1. Spare tubes (Two)
Carry AT LEAST two extra tubes. This way, if you get a flat or two, you’re covered. And if you see a Rwanda Rider in need, you’ve got them covered too!
Regardless of what bike you’re riding, consider carrying an additional 27.5in tube. Why? Because in a jam, a ‘tweener’ tube works well enough for both 26in and 29er tires that I can help out a fellow Rwanda Rider in need.
2. Patch kit
Patch kits take up very little room in your pack and are a necessity when you’ve used your last tube. Glueless patches are much faster to apply but don’t have the longevity of patches that use a vulcanizing agent.
3. Tire pump
Whether you pick an actual pump of a CO2 device, make sure to practice before you are on the ride. A flat with no way to refill is a huge bummer.
Never leave home without a good multi-tool.Opt for a multi-tool with a built-in chain tool, a T25 torx, flathead and Philips screwdrivers, and at least 2.5, 3, 4, 5, 6, and 8mm Allen keys, and the most common spoke tool sizes. Who knows, you may end up being able to help other Rwanda Riders out there.
5. Tire lever
Many multi-tools have a tire lever built into them, they’re generally not as useful, nor as well constructed, as standalone levers. Bring a separate lever.
6. Shock pump
Better safe than sorry. It’s a good idea to pack a shock pump in case you develop a slow leak, or if you find you need to fine-tune your suspension
7. Chain lube
You will encounter multiple stream crossings on the Ride for Rwanda. A small bottle of chain lube with a peice of cloth to clean the chain is a good addition to your kit.
You can burn even on cloudy days. Bring sone SPF rated lotion and keep the burn away.
Ah, smart phones… Your phone can come in handy if you get into a bind on the trail. Its probably not a bad idea to bring it with you on the longer routes.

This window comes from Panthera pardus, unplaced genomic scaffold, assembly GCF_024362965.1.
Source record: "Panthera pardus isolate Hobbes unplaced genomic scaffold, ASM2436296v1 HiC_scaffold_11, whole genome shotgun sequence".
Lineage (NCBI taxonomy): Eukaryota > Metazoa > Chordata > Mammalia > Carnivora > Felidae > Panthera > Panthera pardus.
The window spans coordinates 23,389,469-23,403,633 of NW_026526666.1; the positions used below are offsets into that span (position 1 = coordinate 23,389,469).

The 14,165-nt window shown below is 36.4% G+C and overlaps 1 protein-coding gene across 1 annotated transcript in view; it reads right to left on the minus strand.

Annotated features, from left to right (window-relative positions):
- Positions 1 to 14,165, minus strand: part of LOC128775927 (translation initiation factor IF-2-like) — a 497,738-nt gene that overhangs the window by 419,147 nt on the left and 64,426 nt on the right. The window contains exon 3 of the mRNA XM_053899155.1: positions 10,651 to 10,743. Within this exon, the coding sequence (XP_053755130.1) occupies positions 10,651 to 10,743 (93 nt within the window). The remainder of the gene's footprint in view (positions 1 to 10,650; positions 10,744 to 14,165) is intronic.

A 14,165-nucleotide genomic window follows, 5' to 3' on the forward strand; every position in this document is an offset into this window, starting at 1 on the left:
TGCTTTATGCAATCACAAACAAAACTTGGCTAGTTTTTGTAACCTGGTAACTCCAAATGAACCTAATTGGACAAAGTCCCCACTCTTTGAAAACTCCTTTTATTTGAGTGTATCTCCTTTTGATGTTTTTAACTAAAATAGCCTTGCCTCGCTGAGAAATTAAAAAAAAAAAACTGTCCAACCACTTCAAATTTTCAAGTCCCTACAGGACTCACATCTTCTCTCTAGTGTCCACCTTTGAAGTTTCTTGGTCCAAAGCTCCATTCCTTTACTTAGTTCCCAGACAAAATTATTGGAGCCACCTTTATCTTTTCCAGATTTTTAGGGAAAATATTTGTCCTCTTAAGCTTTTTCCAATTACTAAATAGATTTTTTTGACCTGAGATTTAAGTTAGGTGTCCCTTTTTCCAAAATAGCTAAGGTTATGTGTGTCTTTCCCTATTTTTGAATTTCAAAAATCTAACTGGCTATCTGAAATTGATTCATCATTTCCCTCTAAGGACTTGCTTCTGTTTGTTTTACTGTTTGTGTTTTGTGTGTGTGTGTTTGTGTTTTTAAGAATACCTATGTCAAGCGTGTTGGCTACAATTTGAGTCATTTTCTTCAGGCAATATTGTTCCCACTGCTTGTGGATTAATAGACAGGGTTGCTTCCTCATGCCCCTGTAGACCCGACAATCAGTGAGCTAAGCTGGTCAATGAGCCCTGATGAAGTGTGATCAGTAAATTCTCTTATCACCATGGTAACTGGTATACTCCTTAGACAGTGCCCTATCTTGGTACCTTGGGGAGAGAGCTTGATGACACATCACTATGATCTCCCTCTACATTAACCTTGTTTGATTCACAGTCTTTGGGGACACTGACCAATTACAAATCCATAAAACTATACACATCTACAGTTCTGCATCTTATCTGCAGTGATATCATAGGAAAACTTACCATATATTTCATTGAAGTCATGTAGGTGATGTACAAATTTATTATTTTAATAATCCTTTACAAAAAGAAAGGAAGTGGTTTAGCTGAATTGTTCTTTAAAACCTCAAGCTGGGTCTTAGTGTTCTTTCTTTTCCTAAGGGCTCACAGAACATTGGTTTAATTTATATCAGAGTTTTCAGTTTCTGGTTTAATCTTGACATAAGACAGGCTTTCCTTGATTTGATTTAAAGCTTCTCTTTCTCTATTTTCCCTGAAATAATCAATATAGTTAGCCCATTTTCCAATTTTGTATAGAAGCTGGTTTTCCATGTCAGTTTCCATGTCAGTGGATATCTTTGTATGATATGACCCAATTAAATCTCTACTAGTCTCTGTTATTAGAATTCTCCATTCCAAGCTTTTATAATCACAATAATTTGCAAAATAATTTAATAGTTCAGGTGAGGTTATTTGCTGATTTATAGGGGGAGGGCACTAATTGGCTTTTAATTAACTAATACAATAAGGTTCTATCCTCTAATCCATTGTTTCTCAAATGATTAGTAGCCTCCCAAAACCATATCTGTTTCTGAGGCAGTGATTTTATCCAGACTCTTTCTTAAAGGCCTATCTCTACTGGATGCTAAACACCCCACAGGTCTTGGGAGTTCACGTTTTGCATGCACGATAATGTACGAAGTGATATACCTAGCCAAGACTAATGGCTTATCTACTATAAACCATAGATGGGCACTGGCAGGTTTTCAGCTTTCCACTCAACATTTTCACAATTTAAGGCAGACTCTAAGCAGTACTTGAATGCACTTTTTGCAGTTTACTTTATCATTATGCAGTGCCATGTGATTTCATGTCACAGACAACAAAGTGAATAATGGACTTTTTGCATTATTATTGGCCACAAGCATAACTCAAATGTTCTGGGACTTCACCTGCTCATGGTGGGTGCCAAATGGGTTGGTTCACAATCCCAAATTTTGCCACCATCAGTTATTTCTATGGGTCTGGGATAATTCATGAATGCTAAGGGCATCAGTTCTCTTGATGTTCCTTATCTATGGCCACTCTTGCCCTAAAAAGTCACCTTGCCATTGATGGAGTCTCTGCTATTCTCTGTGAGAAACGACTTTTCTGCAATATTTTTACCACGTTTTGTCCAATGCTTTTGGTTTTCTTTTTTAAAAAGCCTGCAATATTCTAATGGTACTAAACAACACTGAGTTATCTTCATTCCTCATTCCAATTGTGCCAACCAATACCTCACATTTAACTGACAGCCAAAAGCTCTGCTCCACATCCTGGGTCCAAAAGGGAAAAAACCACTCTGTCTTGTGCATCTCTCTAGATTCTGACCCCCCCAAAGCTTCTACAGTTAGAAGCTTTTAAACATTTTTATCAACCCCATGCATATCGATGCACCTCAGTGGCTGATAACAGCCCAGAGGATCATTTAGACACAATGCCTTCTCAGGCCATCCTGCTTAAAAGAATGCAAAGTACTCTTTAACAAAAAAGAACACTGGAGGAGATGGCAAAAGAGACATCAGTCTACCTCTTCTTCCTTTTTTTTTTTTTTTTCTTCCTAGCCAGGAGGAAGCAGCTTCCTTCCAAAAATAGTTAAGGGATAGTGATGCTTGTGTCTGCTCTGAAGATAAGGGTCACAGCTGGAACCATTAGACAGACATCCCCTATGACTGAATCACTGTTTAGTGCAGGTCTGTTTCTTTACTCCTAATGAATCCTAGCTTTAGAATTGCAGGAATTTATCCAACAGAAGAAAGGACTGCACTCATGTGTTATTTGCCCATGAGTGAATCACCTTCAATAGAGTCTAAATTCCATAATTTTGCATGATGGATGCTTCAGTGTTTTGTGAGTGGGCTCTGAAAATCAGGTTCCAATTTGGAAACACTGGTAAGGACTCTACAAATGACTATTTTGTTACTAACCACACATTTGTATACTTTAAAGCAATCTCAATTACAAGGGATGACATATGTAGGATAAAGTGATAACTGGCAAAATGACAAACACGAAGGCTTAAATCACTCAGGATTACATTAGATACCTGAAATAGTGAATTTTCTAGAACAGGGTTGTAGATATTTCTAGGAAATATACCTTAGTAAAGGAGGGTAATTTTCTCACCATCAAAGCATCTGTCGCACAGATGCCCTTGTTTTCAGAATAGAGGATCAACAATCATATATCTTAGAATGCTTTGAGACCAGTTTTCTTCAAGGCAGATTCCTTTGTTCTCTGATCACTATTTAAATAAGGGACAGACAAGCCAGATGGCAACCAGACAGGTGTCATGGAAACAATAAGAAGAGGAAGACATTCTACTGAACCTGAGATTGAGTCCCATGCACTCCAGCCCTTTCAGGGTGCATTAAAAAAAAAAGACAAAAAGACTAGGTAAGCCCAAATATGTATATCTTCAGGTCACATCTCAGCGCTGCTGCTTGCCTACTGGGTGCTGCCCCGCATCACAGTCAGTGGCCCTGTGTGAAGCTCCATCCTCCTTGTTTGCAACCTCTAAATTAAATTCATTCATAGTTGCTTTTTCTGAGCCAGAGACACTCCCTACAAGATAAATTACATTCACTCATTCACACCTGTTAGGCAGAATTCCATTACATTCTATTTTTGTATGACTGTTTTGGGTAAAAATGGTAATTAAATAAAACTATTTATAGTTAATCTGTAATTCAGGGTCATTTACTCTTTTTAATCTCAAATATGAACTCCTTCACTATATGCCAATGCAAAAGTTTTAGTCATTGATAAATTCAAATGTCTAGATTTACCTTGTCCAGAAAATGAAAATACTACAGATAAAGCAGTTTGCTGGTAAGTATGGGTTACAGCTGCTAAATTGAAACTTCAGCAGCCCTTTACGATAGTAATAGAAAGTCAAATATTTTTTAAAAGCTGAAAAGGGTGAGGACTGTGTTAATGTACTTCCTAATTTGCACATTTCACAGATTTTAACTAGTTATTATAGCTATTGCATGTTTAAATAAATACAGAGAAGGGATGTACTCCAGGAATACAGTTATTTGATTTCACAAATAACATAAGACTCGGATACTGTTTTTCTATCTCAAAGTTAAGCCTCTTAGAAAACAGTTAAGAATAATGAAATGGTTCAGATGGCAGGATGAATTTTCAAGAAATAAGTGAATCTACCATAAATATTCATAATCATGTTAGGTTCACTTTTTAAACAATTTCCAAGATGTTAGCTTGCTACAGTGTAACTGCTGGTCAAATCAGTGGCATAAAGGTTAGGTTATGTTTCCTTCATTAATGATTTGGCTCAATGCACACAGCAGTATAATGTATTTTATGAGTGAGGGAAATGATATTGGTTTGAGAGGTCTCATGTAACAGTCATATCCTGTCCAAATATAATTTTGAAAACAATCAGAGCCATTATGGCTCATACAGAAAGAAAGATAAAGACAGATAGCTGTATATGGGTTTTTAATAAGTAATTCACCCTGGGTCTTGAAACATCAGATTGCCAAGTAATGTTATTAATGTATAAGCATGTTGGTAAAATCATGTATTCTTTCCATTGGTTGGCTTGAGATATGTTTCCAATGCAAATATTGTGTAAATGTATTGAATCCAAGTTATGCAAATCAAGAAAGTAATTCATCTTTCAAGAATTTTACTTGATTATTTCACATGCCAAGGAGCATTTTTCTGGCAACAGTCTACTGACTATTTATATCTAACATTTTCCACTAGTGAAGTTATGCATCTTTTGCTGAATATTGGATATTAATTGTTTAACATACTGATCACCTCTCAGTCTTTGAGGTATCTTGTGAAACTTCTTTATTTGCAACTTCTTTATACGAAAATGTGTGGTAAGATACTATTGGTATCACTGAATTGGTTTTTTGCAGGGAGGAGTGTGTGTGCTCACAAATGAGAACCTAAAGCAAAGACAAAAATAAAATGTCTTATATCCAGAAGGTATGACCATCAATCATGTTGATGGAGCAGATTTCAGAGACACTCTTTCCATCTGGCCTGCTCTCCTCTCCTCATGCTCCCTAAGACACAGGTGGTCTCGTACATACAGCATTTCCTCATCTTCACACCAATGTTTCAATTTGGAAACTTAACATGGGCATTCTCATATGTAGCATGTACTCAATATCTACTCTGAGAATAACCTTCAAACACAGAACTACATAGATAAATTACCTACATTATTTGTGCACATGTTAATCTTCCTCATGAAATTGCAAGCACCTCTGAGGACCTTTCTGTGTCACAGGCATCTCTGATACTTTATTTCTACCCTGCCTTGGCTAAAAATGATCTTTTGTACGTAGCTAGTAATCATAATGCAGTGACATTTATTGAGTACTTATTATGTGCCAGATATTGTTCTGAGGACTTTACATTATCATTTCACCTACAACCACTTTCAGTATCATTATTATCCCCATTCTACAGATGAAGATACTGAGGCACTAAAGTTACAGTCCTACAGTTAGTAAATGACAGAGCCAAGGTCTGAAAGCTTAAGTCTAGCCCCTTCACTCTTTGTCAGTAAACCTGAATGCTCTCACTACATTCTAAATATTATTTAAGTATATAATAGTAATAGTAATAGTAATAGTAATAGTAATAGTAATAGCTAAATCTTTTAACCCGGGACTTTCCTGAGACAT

10. Packable rain jacket
We almost never have any rain on ride day, but a lightweight shell is definitely a good idea… just in case…
11. First-aid kit
A small first aid kit in a waterproof package is a good idea. Bandages, gauze, disinfecting wipes and tweezers are all items to include in your kit. (Like for that time I endo-ed over the handlebars on Rocket and landed rear-first in a prickly pair…) Like the tools in this list, a first-aid kit is only useful if you know how to use it — learn an practice.
12. Derailleur hanger
A bent or broken derailleur hanger can mean the end of your ride, unless you want to ride a single speed the rest of the way. You may want to carry a spare hanger with mounting bolts just in case.
13. Master link
A master link can be used to replace bent or broken links and allow you to pedal back to Applied Medical.
14. Chainring bolt
Chainring bolts can shear off or rattle loose. Keeping a spare in your pack will allow you to continue on with all your rings intact.
Zip-ties can be a life saver. They can be used to fix detached cables and keep your shoe tight if a buckle breaks.
16. Spare spoke with nipple
Thankfully, many modern mountain bike wheelsets are designed to require the use of a single spoke length for the entire wheel set. This makes it easier to carry a single spoke to replace a broken one.
Also, a spare spoke can also come in handy for cleaning grass and other debris from a derailleur or cassette.
Carry some cash! Just incase you end up in a pinch.